The common element to these cases — and to most others we have researched — is increased sensitivity to power quality from new equipment installed in an existing system. The proscribed parameters have changed, and what was once adequate power quality is no longer adequate. Mitigating the problem is often not all that difficult once you determine the cause of the problem.

Power quality testing has become much more cost-effective and common. When adequate and appropriate power conditioning equipment is installed between the main feed and the load requirements, results show automation and digitization of production and processing systems can continue to take advantage of new technologies and developments.

The first step is to understand that it is not the supplier of power or the new equipment manufacturer that is responsible for power quality; it is the responsibility of the power user. The best time to address potential power quality problems is during the design phase of a line or system configuration where newer automated equipment is being deployed — not after a failure causes a catastrophic loss of the new equipment. Testing for power quality in alignment with the parameters required by the automated system, conditioning the power feed to meet the new parameters, and maintaining a vigilant monitoring program for power quality are the hallmarks of a good power quality program.


Ignatova, Venya. “Why Poor Power Quality Costs Billions Annually and What Can Be Done About It,” Schneider Electric Blog, https://blog.se.com/power-management-metering-monitoring-power-quality/2015/10/16/why-poor-power-quality-costs-billions-annually-and-what-can-be-done-about-it/.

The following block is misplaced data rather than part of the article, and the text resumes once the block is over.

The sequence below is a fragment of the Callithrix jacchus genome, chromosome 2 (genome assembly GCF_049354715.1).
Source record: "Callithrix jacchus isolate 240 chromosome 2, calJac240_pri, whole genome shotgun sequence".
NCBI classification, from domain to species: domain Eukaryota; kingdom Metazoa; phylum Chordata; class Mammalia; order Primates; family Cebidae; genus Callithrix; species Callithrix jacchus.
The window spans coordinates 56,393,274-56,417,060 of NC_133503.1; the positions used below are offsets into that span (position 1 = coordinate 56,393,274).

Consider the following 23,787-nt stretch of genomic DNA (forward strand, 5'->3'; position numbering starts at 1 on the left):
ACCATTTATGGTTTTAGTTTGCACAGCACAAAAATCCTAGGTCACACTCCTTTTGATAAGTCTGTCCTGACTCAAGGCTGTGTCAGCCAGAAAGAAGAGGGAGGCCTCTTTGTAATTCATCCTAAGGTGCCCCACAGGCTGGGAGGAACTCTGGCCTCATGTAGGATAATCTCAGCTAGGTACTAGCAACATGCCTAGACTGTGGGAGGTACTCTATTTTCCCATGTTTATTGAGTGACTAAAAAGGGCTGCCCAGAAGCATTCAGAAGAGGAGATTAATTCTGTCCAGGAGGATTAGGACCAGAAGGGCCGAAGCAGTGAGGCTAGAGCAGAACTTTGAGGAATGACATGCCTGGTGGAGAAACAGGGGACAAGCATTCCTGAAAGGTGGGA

Wagner, VE; Andreshak, AA; and Staniak, JP. “Power Quality and Factory Automation,” IEEE Transactions on Industry Applications, Vol. 26, No. 4, pp. 620-626, July-Aug 1990. Access at: https://ieeexplore.ieee.org/abstract/document/55984.

Alan Ross is President of the Electric Power Reliability Alliance (EPRA) and is responsible for leading the alliance to build electric system reliability in the industrial and commercial marketplace. He often presents at industry conferences and has authored several trade publication articles on electric power reliability, including articles featured in Solutions and Uptime magazines and has written two books: Unconditional Excellence and Beyond World Class, and is currently Editor in Chief of Transformer Technology magazine. Alan earned a BS in mechanical engineering at Georgia Institute of Technology and an MBA in marketing from Georgia State University, graduating Magna Cum Laude. He is a Certified Reliability Leader (CRL), a Certified Maintenance and Reliability Professional (CMRP), a member of the IEEE Reliability and Power Energy Societies, and chairs the Smart Grid Reliability Alliance.